If you think about it, there is barely an industry or market in the world which is not feeling the pinch or has been affected in some way by the coronavirus pandemic. One sector seldom thought about (save for those involved in it) is the impact of COVID-19 on yacht management, leasing, and chartering. It might not be top of everyone’s mind, but it is nonetheless worth exploring how COVID-19 has run amok amongst the yachting community and the implications that have right now and for the future.
Restrictions Limit Movement
The most notable difference in the yachting world pre-pandemic and now is the lack of movement. Most people with yachts like the freedom of the open seas – they like the ability to island-hop and sail from place to place. Naturally, this has become trickier, albeit not impossible, during the outbreak.
Some ports shut down during the pandemic, and local lockdowns meant that yacht owners were forced to either stay onboard or prevented from taking trips in their vessel. Setting sail and travelling to a new port was risky at best and forbidden at worst. In high-risk areas, this remains the case.
Chartered Yachts Are an Option…for the Rich
Chartering a yacht (while impossible during the outbreak) is an option post-lockdown. Punters chartering yachts brings much-needed revenue to businesses. It will not be as simple as buckling up on a plane, but leasing a boat is an arguably safer way to travel.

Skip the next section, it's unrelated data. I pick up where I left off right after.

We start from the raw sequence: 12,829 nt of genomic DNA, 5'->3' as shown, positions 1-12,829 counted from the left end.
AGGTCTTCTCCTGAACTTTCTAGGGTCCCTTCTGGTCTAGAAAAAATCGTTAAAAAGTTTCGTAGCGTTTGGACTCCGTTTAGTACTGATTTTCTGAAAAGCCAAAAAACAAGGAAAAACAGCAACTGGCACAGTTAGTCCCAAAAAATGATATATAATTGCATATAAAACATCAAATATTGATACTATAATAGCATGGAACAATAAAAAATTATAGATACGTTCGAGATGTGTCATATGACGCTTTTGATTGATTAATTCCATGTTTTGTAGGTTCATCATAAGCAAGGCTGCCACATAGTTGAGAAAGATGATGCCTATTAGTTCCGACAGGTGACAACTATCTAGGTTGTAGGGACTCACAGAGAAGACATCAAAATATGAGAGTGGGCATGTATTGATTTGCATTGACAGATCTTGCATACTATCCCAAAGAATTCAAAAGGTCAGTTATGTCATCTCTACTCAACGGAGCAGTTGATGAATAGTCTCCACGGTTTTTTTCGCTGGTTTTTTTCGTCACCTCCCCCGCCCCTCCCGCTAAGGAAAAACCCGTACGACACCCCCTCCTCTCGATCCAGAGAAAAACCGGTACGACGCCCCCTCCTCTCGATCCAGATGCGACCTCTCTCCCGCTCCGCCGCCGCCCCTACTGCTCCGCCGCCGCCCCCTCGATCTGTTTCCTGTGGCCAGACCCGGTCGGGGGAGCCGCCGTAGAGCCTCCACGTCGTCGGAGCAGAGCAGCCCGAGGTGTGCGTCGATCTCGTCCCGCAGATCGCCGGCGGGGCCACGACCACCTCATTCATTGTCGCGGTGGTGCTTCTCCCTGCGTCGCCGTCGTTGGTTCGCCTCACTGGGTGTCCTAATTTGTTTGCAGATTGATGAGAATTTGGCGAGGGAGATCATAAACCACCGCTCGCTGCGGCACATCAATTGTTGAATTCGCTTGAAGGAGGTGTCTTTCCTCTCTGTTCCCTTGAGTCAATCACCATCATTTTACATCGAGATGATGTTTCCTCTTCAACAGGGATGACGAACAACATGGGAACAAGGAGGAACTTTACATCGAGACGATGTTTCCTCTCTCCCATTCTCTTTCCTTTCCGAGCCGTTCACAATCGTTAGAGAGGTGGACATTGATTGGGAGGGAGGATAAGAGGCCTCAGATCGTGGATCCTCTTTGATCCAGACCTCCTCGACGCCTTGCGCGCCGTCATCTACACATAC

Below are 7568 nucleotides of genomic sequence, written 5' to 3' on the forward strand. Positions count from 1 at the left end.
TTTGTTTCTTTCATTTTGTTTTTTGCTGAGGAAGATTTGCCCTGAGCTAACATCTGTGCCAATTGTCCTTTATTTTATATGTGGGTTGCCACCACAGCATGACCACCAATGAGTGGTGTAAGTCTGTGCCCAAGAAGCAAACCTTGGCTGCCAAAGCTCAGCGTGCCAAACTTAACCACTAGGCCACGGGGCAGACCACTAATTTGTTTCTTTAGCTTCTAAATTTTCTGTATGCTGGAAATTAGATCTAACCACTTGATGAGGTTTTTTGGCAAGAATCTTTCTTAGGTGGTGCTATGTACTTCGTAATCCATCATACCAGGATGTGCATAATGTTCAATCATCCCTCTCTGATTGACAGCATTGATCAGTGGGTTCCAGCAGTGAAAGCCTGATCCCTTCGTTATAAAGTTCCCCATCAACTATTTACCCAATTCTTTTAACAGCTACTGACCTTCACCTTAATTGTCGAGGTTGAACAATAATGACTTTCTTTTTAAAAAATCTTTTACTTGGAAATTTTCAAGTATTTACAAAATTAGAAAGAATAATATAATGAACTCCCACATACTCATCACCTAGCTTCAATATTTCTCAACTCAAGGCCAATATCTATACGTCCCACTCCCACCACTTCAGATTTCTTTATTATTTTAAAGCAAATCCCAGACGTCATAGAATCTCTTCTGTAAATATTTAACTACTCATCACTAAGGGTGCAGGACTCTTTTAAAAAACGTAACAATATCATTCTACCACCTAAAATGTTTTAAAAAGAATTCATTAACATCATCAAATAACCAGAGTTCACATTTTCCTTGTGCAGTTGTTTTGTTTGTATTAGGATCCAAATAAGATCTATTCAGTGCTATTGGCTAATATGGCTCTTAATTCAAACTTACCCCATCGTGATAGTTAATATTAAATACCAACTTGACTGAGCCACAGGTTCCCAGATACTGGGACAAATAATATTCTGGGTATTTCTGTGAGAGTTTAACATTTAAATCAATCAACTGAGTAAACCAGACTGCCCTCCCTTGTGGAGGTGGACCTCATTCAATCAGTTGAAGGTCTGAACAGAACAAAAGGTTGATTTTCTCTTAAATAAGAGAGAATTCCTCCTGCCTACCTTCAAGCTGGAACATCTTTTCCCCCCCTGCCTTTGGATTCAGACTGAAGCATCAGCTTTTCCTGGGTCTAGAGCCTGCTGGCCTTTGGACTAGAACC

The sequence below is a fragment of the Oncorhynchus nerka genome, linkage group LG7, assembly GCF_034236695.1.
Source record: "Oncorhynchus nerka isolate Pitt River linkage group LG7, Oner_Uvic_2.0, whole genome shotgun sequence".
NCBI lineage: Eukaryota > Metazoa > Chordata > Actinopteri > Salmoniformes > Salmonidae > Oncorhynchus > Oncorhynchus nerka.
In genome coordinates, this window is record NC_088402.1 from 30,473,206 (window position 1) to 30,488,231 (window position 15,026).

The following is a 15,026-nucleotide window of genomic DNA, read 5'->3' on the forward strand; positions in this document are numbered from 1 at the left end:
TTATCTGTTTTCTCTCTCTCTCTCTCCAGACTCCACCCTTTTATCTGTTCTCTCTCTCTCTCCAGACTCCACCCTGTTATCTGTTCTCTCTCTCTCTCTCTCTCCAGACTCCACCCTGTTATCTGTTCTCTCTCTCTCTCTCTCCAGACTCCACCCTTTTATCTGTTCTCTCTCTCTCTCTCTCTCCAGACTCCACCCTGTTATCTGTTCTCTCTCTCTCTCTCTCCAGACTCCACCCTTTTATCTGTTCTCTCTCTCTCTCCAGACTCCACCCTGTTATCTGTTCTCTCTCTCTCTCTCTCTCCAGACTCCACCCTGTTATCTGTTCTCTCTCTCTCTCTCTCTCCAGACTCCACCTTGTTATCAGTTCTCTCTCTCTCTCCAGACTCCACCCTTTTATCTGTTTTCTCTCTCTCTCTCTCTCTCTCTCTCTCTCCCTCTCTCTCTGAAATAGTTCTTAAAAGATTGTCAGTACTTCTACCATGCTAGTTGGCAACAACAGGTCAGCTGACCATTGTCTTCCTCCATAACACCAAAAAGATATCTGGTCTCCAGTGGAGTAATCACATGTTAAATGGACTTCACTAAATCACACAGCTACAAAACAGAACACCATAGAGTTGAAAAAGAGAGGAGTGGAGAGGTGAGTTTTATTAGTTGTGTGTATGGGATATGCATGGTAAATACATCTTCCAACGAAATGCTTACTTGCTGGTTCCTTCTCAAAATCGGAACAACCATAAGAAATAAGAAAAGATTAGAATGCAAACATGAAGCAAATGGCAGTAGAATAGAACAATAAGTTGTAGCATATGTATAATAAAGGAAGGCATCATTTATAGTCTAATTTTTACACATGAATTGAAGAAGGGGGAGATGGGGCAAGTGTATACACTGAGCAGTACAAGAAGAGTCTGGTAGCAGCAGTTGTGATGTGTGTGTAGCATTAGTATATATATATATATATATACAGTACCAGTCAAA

Well-off families looking for a safe holiday in the sun are undoubtedly increasing the demand and the cost. Businesses which are desperate to get back on their feet fast are jacking up the prices, too. Why lounge around on beaches with sizeable crowds when one could cruise the sea in relative safety, not to mention luxury? Given the demand, it is no surprise to see chartered yachts costing a packet right now.
No Port in a Storm
On the dealership side of things, few yachts are being sold. Even families who can afford to purchase a yacht are being extra careful. A tumbling economy sees even the wealthy grasping tightly and miserly at the purse strings. With everybody looking after the pennies, the value of yachts has dipped of late. Even so, most are still far out of striking distance for your average family.
There does not appear to be any sort of let up at any time in the foreseeable future. With a predicted second surge and spike arguably inbound around the Mediterranean, people are sceptical about doing anything, and rightly so.
Only once air travel returns, rail travel becomes the norm and virtually everything else pre-COVID is back to scratch is the yachting industry likely to recover. Your guess is as good as ours in terms of a timeframe. There is also a case to be made for the yachting industry never to recover post-pandemic. With the very way we live our lives up for debate, the return to normality for the yachting industry is likely to be anything other than plain sailing.